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QUEER, MINOR, ECCENTRIC: BETWEEN POETIC OPACITY AND KALEIDOSCOPIC TRANSLATION

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Organizer: Cord-Heinrich Plinke

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The guiding idea of this panel is the notion of the eccentric, something that is ex-centric, meaning off-center, deviating from a norm. Drawing on Derrida’s notions of both language and naming, how can what is non-normative ––for instance what is queer or what is minor–– be expressed in language, if language needs to be comprehended by others? How can a writer put eccentric poetics and politics into language, and subsequently, how can a translator make them legible in another language?



 



A suggested starting point for inquiries is what Emily Apter calls the “Untranslatable,” words that resist comparatism and substitution. How can we think about the translation of words that are marked by a lack of specificity, those that are ambiguous, open (cf. Eco), or abstract in their meaning and that therefore invite a multiplicity of simultaneous interpretations, for instance when a source text engages in unexpected or playful ways with the relationship between signifier and signified?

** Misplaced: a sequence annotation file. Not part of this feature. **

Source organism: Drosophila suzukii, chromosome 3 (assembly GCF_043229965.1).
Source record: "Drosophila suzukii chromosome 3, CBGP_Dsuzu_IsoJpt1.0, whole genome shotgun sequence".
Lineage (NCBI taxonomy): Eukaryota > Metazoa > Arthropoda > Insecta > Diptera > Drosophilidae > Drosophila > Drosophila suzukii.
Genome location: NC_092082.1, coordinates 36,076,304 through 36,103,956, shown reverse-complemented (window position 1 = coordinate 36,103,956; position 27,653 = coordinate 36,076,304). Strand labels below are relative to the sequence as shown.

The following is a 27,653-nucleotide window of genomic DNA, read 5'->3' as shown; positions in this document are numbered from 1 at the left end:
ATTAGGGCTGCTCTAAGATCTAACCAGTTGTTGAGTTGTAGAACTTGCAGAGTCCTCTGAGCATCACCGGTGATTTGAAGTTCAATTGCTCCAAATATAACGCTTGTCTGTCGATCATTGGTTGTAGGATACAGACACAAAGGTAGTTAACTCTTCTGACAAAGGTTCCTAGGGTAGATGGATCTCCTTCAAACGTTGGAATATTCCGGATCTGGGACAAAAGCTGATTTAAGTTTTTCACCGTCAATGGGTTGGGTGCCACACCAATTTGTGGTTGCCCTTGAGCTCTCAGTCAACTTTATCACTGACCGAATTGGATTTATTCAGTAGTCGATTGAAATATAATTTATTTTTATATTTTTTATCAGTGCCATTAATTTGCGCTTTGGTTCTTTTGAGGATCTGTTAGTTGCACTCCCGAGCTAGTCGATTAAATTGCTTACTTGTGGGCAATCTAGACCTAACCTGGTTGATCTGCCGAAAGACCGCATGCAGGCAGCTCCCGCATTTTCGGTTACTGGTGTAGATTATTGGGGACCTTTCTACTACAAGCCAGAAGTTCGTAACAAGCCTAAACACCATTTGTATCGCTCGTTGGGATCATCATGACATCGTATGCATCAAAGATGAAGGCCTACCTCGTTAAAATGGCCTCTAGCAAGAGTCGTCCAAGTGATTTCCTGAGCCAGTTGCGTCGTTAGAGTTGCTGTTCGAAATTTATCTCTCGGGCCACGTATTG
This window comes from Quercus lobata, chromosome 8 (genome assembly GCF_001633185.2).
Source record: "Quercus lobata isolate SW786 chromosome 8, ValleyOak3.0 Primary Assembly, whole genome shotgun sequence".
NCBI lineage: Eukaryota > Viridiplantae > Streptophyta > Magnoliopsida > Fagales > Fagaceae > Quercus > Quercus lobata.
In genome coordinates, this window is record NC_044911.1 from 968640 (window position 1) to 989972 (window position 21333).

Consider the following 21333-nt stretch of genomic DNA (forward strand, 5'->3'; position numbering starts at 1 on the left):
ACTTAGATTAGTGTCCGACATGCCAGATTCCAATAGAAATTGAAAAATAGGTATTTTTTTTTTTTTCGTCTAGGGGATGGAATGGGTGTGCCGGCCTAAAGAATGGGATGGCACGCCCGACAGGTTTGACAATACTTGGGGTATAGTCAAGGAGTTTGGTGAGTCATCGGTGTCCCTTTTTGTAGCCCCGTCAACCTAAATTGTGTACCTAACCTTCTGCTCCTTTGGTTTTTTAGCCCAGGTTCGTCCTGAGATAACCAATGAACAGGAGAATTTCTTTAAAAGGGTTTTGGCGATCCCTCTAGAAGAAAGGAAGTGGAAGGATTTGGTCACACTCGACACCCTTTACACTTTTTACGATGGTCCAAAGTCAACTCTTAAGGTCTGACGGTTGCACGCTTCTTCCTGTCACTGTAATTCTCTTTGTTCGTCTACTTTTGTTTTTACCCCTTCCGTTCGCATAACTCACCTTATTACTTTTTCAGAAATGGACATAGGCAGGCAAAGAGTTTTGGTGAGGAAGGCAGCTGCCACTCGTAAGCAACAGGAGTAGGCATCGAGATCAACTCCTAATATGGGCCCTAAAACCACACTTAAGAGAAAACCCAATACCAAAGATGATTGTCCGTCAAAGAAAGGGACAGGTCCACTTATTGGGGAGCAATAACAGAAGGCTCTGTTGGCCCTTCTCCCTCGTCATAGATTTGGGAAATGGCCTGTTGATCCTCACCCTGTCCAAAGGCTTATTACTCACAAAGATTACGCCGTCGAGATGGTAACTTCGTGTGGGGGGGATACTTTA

A suggested line of thinking lies between poetic opacity and a kaleidoscopic multiplicity of meaning: When a word is ambiguous or enigmatic in a source language, when it carries several meanings at once, with associations that branch off and that invite associations to sprout like weeds, a strain arises in the task of the translator: To choose one meaning over another, so as to trim the weaker growths and create a strong branch for the translation to rest upon, or to remain in the weeds and find words in a target language that are similarly ambiguous. A potential question to consider here is where one might locate readerly affects, sentimentality, and agency in the eccentric.



 



This panel seeks to bring together current debates in translation studies with scholars working on minor literature, queer thought, and affect studies. Invited are examples of ex-centric, non-normative texts and/or translations, readings that see things in a text that other readings do not, and that reflect upon this difference between eccentric and canonical.


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